Determining Training Load

determining-training-load-cardio-fitness-educationIn the past, a crucial piece of data was missing in cardiovascular training. Before the b of heart rate monitors and the data they provide, teachers were unable to determine accurately the  intensity of students’ exercise; this  left them with  only  two  components, frequency and time, from which to determine students’ total training  load. We know, however, that a determination of total training load  requires data on frequency, intensity, and  time (FIT).

  • Frequency is how often  you exercise.
  • Intensity is how hard you exercise, or in which heart zone  you are exercising.
  • Time is how long you exercise.

Intensity was  previously measured through perceived exertion, or  how  hard people believed they  were  exercising—which was  really just  a guess. Now we have  an accurate measuring instrument for intensity: the  heart rate monitor.

Students need to understand that all heart rate data are relative, not absolute. Relative, in this case, means that any given heart rate reading has no meaning unless it is compared with absolute heart rate. Relative heart rate measurements are most valuable when  expressed as a percentage of maximal  heart rate (MHR), or the  maximal number of times your  heart can beat in one minute. Knowing that a student’s current heart rate is 60 percent of her MHR (a relative number), for example, is much more useful  than a straight heart rate measure of 150 bpm,  which is an absolute number. By using relative rather than absolute measures, students can assemble a body  of personal heart rate data. This body  of data enables them to determine their own hearts’ response to certain quantities and  types of exercise, from which they can develop individualized heart zones training plans. Preliminary assessments include the  following:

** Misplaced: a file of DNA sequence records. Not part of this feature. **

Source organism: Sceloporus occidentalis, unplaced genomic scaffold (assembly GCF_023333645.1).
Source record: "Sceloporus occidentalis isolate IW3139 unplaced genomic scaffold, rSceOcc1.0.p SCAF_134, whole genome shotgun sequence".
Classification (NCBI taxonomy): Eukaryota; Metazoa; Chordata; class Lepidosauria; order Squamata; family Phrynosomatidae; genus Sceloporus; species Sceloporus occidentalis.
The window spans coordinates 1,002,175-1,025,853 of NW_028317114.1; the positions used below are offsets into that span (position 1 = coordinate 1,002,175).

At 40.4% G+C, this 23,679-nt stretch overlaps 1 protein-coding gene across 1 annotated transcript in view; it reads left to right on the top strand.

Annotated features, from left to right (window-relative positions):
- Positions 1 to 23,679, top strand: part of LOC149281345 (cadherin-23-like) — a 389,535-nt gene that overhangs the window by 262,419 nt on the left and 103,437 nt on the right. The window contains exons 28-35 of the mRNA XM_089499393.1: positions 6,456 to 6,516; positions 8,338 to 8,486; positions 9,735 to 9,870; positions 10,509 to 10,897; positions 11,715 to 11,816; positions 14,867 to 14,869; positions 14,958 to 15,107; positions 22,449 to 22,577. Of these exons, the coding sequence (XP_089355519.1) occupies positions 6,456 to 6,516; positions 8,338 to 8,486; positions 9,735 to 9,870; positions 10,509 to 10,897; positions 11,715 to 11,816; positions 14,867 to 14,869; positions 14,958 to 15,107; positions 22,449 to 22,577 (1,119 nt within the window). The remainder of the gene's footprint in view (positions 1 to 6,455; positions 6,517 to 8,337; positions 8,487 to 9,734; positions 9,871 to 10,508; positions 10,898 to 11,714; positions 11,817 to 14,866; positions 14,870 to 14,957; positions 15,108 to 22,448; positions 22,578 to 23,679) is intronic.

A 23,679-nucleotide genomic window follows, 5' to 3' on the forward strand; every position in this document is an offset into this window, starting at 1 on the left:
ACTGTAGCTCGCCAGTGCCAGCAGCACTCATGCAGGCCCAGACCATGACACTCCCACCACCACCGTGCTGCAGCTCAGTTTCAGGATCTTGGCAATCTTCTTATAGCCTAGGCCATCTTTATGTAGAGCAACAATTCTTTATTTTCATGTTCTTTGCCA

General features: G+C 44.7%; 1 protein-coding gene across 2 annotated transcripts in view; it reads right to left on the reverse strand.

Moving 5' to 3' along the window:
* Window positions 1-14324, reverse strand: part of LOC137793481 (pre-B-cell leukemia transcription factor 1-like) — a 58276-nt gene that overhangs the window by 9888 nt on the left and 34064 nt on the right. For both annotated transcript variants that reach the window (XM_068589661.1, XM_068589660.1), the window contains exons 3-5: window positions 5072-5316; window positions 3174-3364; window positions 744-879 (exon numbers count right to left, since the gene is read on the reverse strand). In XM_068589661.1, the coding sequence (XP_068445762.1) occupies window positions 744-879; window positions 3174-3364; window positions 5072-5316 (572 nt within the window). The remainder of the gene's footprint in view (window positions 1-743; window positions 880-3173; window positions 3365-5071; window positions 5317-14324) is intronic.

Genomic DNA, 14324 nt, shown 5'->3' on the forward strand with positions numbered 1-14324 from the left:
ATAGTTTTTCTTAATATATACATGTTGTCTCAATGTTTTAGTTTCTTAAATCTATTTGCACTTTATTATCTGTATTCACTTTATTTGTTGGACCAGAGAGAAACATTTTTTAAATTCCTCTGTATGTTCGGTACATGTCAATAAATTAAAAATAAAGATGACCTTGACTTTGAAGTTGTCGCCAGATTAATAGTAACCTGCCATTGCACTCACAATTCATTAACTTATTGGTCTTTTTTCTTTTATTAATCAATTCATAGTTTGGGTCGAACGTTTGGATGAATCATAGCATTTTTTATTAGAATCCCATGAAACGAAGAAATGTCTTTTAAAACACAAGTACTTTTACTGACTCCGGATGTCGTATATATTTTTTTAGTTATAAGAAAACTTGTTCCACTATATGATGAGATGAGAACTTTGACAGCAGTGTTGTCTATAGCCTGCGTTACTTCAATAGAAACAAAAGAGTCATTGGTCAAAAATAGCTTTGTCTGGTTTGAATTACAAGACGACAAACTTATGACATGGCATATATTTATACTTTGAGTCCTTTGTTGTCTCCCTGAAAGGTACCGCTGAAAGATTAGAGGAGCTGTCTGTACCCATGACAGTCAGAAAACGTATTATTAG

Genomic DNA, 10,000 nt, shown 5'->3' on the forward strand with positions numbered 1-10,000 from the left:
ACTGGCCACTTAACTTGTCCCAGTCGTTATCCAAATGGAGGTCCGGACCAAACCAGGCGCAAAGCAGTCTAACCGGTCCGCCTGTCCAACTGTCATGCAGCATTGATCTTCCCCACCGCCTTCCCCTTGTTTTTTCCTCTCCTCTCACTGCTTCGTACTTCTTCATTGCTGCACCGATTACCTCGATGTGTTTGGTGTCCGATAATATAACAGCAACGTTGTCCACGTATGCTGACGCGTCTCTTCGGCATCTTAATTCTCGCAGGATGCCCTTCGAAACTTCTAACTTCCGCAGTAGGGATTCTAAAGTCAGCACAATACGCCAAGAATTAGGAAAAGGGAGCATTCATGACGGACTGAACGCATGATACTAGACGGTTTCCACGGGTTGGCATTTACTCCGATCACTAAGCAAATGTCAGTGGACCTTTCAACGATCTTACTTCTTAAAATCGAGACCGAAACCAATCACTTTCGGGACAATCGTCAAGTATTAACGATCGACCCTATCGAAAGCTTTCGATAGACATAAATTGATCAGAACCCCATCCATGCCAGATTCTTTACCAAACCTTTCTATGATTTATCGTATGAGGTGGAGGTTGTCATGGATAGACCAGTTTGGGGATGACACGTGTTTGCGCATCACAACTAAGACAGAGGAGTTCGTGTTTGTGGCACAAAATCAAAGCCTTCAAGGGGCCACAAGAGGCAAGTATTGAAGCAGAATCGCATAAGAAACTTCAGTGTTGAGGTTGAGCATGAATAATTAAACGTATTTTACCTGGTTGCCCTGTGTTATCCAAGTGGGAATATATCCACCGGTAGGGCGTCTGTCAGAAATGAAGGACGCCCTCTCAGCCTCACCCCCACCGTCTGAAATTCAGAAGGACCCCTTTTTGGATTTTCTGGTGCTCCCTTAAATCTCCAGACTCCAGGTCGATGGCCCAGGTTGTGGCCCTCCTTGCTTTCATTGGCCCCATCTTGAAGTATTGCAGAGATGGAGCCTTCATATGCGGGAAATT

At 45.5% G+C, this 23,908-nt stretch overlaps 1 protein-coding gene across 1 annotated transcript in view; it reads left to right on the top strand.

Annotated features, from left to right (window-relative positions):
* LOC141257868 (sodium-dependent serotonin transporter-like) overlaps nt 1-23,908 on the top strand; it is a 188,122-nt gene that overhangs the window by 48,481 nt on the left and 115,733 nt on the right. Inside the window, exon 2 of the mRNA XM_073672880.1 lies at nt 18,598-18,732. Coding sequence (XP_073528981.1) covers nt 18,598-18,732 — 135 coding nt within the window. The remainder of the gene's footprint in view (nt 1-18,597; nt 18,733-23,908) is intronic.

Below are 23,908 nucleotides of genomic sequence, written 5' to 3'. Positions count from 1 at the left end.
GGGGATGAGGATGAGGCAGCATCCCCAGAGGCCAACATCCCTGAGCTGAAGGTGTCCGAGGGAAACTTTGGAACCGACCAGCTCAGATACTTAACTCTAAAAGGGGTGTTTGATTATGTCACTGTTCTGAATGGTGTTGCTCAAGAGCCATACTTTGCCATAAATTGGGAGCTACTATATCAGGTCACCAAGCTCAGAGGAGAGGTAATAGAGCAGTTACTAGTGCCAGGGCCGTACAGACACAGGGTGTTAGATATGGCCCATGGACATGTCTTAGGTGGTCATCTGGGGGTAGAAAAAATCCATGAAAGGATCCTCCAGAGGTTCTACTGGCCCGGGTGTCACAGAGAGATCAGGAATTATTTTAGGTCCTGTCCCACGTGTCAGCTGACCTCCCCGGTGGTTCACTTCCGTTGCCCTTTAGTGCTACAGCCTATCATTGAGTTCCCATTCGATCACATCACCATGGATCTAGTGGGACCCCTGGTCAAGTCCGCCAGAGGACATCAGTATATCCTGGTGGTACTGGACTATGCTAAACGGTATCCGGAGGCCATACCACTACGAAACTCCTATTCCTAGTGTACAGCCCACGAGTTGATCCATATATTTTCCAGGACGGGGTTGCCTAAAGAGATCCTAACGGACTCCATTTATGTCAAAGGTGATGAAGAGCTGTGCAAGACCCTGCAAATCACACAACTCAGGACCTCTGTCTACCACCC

• Ambient heart rate
  • Delta heart rate
  • Resting heart rate
  • Recovery heart rate
  • Maximal heart rate

Each of these measurements is unique, and some identify fitness improvement. Students can compare their results with those of prior assessments to determine whether their current training quantity is sufficient to help  them reach their health and  fitness goals.  Other measurements, such as recovery heart rate, are  repeated periodically and  consistently to help students identify changes in their metabolic responses to cardiovascular fitness training.

The  frequency at  which each of these tests should be  performed varies widely.  Some assessments are  a good  indicator of responses to  various kinds  of stress and  should be performed daily.  For example, some instructors have  their students record ambient and delta heart rate readings every time  they  use  a monitor. Not only is this  great practice for using the monitor, but it also gives students an opportunity to identify and analyze personal changes in their readings. Indeed, many students are surprised at their bodies’ response to stress, such as lack of sleep or an argument with a friend (i.e., a prolonged elevated ambient heart rate). Teaching students to measure and  analyze changes in heart rate raises their awareness about their bodies and the internal changes brought on by emotional, physical, mental, and  social stress.

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